Are You a “Religious” Devotee, or a Sadhaka (spiritual practitioner)?
In my question which forms the title of this blog, I am using the word “religious” to indicate a person who is only a "part time devotee", or whose practice of Krishna consciousness is sort of on the back burner—only one of many interests. It is important to think about this for both a new person just beginning their spiritual life in relationship to Krishna and for those who have been involved with bhakti or Krishna consciousness for many years, or even decades.
I will give you my personal experience. When I first embraced this path of Gaudiya Vaishnavism, I was in the middle of an existential crisis to find the meaning of life and my place in the world. I didn’t seem to fit in to the worldly status quo and had come to realize that the life or culture I grew up believing in was terribly skewed and irrelevant to me. I didn’t know where I fitted in to this life. I became disinterested in all the trappings of modern materialistic culture, and spent much of my time alone, in the wooded, secluded country, reading spiritual books, and wondering who I or anyone was in the bigger cosmic scheme. Some of my teachers were the stars, moon, and sun, the redwood trees, the cycles in Nature, and the questions that begged to be answered.
This was not a casual search, but my burning quest to make sense of what seemed a purposeless existence. I did find encouraging clues in Nature, and in spiritual books that I had never before been interested in. I came to the point where it seemed that the best way to delve into spirituality was to become a monk in some tradition so I could be absorbed in study and spiritual practice without any worldly distractions.
Meeting the devotee of Krishna and visiting a temple for the first time felt like coming home, or a “déjà vu” type of experience. After a short time of associating with the devotees and reading the Gita, it was an easy decision to give away my few possessions and become a monk. I can say that for many years I was fully immersed in living a spiritual life, though I no longer had the fire of my previous inquisitiveness. I didn’t know it, but I was becoming a “religious” person. I can see that this was partially due to my history of being a rather dull, non-reflective person, and because I was so busy that I practically forgot my original motivations. I wondered why my life was now so hectic and I wasn’t peaceful or settled.
This demonstrates the importance of continual renewal in our spiritual life, continual study of the teachings, and in keeping inspiring association with devotees more advanced then you, who are dedicated to obtaining the spiritual goal—which in our case is being absorbed in remembering, loving and serving Krishna and his devotees. I was also young, and in youth one may do many types of austerities, such as going to college, being in the military, or being dedicated to humanitarian causes. Whatever the reasons for my lack of spiritual fire, I couldn’t remain as a single person, and thus I married. As we all know, being married means creating a means to maintain one’s family and home. After so many years of serving the mission, I found this quite a challenge.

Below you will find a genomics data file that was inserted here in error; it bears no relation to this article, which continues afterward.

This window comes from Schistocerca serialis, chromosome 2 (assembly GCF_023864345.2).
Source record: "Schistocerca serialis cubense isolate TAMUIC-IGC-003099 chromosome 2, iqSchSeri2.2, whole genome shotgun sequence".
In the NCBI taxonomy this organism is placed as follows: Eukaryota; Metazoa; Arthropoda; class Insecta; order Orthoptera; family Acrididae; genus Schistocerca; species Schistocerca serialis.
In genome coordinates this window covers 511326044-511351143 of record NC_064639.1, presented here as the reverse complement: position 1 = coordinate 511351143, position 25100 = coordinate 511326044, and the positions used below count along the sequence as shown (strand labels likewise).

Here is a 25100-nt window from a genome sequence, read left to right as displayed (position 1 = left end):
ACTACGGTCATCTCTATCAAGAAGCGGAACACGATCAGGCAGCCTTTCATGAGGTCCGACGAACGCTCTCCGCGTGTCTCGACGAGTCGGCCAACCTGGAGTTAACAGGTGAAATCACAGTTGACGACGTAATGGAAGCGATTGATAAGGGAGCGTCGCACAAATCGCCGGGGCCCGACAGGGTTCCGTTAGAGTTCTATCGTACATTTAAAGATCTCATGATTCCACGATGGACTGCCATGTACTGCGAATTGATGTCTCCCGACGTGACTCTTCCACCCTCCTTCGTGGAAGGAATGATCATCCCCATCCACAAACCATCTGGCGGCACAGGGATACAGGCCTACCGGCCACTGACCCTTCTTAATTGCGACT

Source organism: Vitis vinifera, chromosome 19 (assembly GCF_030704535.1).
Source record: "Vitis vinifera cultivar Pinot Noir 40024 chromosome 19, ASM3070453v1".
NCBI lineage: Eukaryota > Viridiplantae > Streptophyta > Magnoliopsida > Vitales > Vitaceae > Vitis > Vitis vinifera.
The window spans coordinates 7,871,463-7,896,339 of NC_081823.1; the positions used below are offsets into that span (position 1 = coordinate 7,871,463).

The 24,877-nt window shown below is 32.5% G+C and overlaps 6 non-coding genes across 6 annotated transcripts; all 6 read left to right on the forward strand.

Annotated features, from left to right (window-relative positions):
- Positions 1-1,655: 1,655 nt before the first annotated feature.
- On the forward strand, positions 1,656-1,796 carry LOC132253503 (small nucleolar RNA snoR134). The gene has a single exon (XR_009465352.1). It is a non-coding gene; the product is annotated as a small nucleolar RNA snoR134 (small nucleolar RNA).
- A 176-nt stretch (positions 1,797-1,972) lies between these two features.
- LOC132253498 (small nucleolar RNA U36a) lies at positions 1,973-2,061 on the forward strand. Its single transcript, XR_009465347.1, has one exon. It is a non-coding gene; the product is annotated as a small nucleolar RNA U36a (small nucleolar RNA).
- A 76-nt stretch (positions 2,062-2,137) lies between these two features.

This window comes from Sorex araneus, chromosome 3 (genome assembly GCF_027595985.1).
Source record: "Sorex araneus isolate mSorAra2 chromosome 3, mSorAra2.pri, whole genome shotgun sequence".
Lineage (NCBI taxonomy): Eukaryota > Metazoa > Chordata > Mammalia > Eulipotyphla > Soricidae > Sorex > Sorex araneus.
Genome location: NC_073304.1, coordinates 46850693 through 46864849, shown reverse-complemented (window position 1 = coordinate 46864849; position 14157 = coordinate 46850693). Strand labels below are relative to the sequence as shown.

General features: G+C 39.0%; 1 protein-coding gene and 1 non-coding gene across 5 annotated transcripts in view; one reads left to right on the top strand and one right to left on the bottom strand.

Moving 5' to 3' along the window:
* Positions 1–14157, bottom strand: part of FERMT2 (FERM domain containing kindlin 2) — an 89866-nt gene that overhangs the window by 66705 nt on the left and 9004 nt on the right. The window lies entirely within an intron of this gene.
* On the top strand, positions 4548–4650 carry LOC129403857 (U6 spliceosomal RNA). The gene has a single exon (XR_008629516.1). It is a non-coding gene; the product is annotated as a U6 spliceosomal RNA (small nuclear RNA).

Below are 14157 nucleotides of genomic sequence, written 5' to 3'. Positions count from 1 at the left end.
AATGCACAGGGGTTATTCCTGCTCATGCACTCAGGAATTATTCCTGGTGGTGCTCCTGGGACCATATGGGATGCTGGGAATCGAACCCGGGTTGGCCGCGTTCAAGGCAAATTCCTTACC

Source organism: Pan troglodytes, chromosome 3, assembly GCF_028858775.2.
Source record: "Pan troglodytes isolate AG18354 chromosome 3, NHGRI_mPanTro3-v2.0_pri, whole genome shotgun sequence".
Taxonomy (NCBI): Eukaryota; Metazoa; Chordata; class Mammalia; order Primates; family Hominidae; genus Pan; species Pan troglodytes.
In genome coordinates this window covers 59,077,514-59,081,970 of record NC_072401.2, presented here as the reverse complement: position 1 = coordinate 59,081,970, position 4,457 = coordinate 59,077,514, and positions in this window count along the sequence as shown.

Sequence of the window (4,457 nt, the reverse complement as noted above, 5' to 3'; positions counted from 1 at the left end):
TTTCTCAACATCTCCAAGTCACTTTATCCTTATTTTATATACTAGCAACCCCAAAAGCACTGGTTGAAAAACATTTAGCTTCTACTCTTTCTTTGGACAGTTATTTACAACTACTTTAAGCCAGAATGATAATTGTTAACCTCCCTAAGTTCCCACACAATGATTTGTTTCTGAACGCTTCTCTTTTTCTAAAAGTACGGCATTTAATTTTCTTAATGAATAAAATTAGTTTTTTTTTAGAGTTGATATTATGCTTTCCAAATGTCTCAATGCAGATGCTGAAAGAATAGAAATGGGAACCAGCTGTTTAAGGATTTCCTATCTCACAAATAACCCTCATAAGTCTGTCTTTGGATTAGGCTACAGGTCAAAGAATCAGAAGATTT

Although I continued chanting Hare Krishna on my beads (japa) and my minimal spiritual practices I can’t say Krishna consciousness was my burning obsession. I was more interested in making peace with my past growing up, trying to find myself physically, and in developing an occupation. In devotee lingo we might use this as a testimony to the need for Varnashram, or the ancient system of training the population occupationally in a way that was also favorable for their spiritual progress.
There is no doubt that one has to find themselves materially in order to be peaceful and find fulfillment by using one’s natural talents. If we can dedicate this to Krishna's service, we have a balanced, happy life. In any case, for the purposes of this blog, I was mainly a “religious” devotee. It has only been in the last 10 years that I can say that my spiritual life has become more of my focus in life. This is a meant to be the natural progression of life after the children are grown and one has more time for a spiritual emphasis in their life. With the slow decline of our body it is obvious that our time here is limited, and we must make progress toward our spiritual objectives.
For most devotees, in married life, it is more difficult to devote as much time to their spiritual life as do those who are single monastics. However, if one has imbibed the spirit of the Vedic teachings, our spiritual goal will never go far from our mind and heart, regardless of family responsibilities. As I have spoken of before, we can still dedicate our activities to Krishna regardless of our life's primary external activity. Our intention for living and acting, as well as our spiritual ideal are all important.
Prabhupada calls this the great “art of doing work”, and it requires keeping good association, regular spiritual practice (sadhana), a lot of prayer, and a philosophical mind as we observe life. We also need to continually recommit to our goal, and take stock of how we are progressing spiritually—or not—and how we can improve. If we can do this we don’t have to be only a religious devotee, but we can be a true “grihastha” or spiritually dedicated householder. Or like me, after some time, we can again make spiritual life our magnificent obsession, or primary goal in life.